EQUIPMENT: small pot, large pot with lid, wooden spoon

In all mussels recipes, all you really have to do is make sure that the mussels, when served, are reasonably coated with the sauce and are sitting in a bowl, steaming hot. (And in case you haven’t been paying attention: If they don’t open all the way, don’t eat ’em.)

But let’s say the boss is coming over for dinner, or a photographic team from Gourmet magazine is on its way to chronicle your swinging lifestyle. You might want to get artsy—and burn your fingers: When you yank your mussels off the fire, instead of just dumping them into a bowl—or eating them right out of the pot (both perfectly acceptable, fun ways to go)—you can stick your tender paws into the pot and quickly pick the mussels out and arrange them in a shallow, heated serving bowl. Spreading each shell open slightly and resting each mussel upright in a sort of tight floral or concentric pattern, starting with the outer layer and working inward and upward, you can (if you don’t burn your fingers too badly) make a cookbook-ready money-shot of a presentation that will have your guests thinking you do this all the time.

Just do it quickly. And give the sauce left in the pot a good shot of heat before pouring it over your erotically gaping mussels. If you do this in a restaurant, you can whack the customer another $2.50 for the same dish. So it might be worth a try.

  • Yield: 4 servings

Ingredients (9)

  • 1/4 pound slab bacon, cut into 1/2-inch cubes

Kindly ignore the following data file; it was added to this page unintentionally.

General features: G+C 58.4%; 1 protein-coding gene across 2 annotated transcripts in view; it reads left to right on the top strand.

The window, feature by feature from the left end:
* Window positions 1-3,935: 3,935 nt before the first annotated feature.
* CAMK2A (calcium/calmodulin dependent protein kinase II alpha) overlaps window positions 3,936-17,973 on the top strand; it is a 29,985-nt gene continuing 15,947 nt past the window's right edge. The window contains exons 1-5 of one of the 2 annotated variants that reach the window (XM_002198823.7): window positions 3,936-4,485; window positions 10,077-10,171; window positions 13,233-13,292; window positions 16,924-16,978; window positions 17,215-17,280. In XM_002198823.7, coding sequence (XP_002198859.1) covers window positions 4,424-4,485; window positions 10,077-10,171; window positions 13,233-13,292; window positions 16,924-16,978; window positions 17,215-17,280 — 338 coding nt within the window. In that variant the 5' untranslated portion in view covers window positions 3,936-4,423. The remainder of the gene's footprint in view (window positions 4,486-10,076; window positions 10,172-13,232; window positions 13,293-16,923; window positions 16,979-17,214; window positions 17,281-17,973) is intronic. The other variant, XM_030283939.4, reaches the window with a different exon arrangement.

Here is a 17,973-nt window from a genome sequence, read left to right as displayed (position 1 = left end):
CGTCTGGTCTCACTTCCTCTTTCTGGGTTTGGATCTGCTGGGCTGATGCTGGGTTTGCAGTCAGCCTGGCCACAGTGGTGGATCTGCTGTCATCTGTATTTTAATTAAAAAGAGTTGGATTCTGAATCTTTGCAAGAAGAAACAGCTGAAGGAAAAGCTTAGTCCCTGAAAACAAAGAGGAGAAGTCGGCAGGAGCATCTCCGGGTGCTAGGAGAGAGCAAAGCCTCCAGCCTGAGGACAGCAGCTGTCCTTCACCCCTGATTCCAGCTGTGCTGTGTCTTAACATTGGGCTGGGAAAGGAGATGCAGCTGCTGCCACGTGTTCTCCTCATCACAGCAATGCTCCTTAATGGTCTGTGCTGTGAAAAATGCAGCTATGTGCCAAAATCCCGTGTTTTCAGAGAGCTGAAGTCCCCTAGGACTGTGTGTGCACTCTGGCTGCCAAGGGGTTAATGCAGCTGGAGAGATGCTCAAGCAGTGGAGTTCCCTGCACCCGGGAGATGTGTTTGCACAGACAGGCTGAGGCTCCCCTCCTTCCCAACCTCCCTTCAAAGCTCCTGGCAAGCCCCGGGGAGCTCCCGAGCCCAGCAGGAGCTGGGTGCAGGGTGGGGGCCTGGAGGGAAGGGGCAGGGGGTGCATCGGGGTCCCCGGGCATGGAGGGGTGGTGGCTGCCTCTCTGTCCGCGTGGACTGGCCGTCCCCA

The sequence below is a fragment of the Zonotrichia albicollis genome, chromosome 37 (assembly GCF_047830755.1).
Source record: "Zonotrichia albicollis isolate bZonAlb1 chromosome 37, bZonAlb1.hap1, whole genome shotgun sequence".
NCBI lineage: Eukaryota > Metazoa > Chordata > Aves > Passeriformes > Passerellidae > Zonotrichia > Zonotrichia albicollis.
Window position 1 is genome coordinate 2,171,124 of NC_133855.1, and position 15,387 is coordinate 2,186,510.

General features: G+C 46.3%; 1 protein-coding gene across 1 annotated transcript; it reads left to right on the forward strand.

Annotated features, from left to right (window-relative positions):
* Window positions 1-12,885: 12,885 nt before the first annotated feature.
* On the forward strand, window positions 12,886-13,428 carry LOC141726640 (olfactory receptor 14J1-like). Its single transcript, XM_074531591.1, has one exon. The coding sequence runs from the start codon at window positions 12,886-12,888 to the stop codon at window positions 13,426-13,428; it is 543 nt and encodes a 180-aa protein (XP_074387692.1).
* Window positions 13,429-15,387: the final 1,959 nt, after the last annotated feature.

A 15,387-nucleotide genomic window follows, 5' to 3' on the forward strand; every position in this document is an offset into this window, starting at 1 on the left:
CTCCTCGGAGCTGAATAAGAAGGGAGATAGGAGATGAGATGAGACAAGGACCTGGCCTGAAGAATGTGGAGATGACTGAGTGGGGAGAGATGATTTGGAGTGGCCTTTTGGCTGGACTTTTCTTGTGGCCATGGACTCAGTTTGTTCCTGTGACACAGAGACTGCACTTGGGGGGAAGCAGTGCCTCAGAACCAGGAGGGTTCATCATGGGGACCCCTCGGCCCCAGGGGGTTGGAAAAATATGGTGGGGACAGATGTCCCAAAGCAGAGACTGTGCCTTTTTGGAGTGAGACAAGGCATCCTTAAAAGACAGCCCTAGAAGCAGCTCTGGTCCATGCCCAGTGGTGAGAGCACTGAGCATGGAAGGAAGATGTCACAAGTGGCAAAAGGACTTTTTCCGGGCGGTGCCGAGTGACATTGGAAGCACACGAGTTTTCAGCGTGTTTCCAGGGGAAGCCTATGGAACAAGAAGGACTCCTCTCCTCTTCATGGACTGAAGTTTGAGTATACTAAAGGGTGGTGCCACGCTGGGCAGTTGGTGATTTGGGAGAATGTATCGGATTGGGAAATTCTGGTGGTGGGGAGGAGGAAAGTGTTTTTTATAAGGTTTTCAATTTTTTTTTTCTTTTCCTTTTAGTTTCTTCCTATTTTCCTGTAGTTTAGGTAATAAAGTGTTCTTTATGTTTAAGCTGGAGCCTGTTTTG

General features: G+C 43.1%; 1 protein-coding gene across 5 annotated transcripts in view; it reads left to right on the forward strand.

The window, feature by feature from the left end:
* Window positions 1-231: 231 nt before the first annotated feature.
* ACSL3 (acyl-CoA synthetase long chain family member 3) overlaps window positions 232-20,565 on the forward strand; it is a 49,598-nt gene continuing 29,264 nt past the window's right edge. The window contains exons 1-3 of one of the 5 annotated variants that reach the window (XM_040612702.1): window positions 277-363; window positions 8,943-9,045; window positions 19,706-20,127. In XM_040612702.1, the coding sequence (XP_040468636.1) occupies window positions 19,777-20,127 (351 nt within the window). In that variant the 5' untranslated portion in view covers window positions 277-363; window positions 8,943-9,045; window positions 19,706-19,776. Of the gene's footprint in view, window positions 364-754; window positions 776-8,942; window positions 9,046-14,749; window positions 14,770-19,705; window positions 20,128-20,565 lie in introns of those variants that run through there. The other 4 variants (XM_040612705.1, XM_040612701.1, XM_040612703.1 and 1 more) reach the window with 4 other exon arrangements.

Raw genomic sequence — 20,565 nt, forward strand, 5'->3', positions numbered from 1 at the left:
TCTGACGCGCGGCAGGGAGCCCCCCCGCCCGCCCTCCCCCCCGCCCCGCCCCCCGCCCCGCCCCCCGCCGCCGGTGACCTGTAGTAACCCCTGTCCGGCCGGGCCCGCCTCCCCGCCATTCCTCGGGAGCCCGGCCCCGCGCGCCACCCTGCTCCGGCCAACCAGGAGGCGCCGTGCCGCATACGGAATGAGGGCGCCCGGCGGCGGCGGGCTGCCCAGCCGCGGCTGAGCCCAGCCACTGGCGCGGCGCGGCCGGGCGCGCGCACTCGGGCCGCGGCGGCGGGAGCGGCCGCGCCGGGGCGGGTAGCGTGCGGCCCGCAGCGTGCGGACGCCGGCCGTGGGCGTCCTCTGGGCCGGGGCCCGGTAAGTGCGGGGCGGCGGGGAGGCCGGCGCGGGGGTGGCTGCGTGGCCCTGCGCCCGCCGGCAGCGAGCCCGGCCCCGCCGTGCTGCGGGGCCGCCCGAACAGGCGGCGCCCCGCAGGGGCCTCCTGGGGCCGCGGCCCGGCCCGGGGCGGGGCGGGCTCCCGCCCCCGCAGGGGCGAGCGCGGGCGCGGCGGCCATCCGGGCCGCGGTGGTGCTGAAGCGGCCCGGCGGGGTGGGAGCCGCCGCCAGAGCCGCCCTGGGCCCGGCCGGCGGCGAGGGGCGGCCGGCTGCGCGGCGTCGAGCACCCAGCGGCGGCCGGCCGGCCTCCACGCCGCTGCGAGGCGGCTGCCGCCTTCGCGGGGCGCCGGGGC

• 4 tablespoons butter
  • 1 shallot, thinly sliced
  • 6 small white mushrooms, thinly sliced
  • 1/2 apple, cored, peeled, and cut into small dice or chunks
  • 3 ounces good Calvados
  • 1 cup heavy cream
  • Salt and pepper
  • 6 pounds mussels, scrubbed and debearded (just before cooking)


  1. In the small pot, cook the bacon over medium-high heat until the meat is brown and the fat has been rendered, about 10 minutes, stirring occasionally to avoid sticking. Discard the fat and reserve the meat.
  2. In the large pot, heat the butter until it foams. Add the shallot and cook until soft, about 3 minutes. Add the mushrooms and the apple and cook for 5 minutes, then stir in the Calvados, scraping the bottom of the pot with the wooden spoon to dislodge any good brown stuff that might be clinging there. Stir in the cream and season with salt and pepper.
  3. Once the mixture has come to a boil, add the mussels and cover. Cook for 10 minutes, or until all of the mussels have opened. Shake. Cook for another minute. Shake again. Serve immediately.

Beverage pairing: Sauvion Muscadet, France. Muscadet can make a pallid, neutral, boring white wine. But when well made it has zest and minerality, making it the perfect companion for shellfish, particularly oysters, clams, and of course mussels. Its subtleness allows the flavor of the mussels to shine, and it refreshes the mouth after each bite.